I find myself in my study looking out the window. I smile to myself, feeling both a blessed and lucky. Opposite me, I glanced at a picture of a man fishing with his son. Next to that is a wall calendar that shows the current month. June 2018. I look out the window again, and whisper life is good.
I look back to the time when I transferred to the University of Michigan on my sophomore year. At that time, I was taking up history, just because it was the one nearest to my hand in the tick boxes of courses that the University offered. I really do not know how I got into law, maybe it was because my best buddies on campus were law students, or maybe because the University’s law school produced a significant number of outstanding alumni. Or maybe, I just had it in me. For whatever the reason, my law studies became my anchor. Whereas before, I would have described myself as a drifter, not really knowing what I’d do in life. My law studies had my father, who have always said that I would not amount to anything, very perplexed.
When I graduated, I immediately accepted an offer for a support staff position at the Wayne County Prosecuting Attorney’s Office, where I interned. Life there was tough, where we worked long hours preparing for various cases against criminals from all walks of life. When I passed the bar, I continued working for the PA Office, but now as an assistant prosecuting attorney.
It was doubly taxing for me back then, but I treasured the opportunity to be able to handle a lot of different cases, which involved different laws. What’s more, I hated losing and I was growing addicted to the strings of successful prosecutions that I was adding to my portfolio.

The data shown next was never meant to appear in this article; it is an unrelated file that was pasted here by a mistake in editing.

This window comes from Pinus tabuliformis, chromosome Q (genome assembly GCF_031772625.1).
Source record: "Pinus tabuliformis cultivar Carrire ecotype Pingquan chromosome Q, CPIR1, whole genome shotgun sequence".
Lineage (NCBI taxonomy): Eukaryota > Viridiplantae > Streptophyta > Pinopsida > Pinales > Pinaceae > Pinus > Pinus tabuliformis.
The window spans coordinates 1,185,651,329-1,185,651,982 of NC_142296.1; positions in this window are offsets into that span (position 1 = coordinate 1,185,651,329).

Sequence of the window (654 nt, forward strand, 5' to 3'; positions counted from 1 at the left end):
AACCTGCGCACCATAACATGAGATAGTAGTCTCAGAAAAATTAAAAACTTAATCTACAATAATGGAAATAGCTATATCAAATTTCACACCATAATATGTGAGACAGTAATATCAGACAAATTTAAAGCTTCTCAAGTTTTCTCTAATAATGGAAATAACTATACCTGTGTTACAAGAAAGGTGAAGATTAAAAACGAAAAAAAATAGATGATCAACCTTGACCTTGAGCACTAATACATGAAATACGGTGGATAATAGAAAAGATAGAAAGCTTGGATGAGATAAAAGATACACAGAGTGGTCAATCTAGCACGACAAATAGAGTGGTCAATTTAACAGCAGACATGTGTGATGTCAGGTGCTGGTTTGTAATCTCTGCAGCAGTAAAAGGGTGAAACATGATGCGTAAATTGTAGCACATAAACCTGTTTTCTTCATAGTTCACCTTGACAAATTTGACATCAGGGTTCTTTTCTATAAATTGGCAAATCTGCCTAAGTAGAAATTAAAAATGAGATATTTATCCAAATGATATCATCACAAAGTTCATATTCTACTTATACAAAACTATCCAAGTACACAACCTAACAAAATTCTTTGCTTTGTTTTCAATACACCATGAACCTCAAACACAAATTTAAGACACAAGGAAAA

In the course of my work, I came face to face with hotshot lawyers and big, established law firms. One of them was Hertz, Schram & Saretsky, a nationally known criminal law firm. I was prosecuting a murder case against James Burdick. I lost the case, but won Burdick’s admiration. What followed was a dizzying flurry of offers from Hertz Schram, something that is not new to me back then. The Hertz Schram offer was different, however. It was highly attractive, financial-wise, and it offered an opportunity for me to work not as an associate, but as a partner.
I was soon on the other side of the fence, defending criminals that in the past year, I would have put to jail in an instant. Still, the successes kept coming. I earned a reputation for being a thoroughly prepared lawyer. Indeed, it was my objective to “out-prepare” and “out-research” everyone on the other side of the courtroom.
Three months ago, I withdrew as a partner at Hertz Schram, much to the dismay of James Burdick, who over time became my mentor and trusted confidante. I felt that I have spent enough time with their practice, and while the friendship and fond memories will linger, I decided to open my own firm.
It was a risk, but I feel that it is worth it. When I announced my plans to my family, my mother was overjoyed while my father fell silent. Two days ago, I received a Fed-ex package that contained the same picture hanging on the wall across me. With it was a note from my father, written in his cursive script: Congratulations, son.
The door to my study opens. My wife comes in, holding my son in her arms. She offers me a penny for my thoughts, while Brent is cooing, tilting his head and motioning for me to get him. It’s a Sunday, we’re off to church.
As I close the door behind me, I look back at my study. It contains everything that happened to my life so far: my law books, framed newspaper clippings, a folder holding the articles of incorporation and other documents for my new law firm, pictures of my wife, my son, my parents and siblings, and of course, that fishing picture.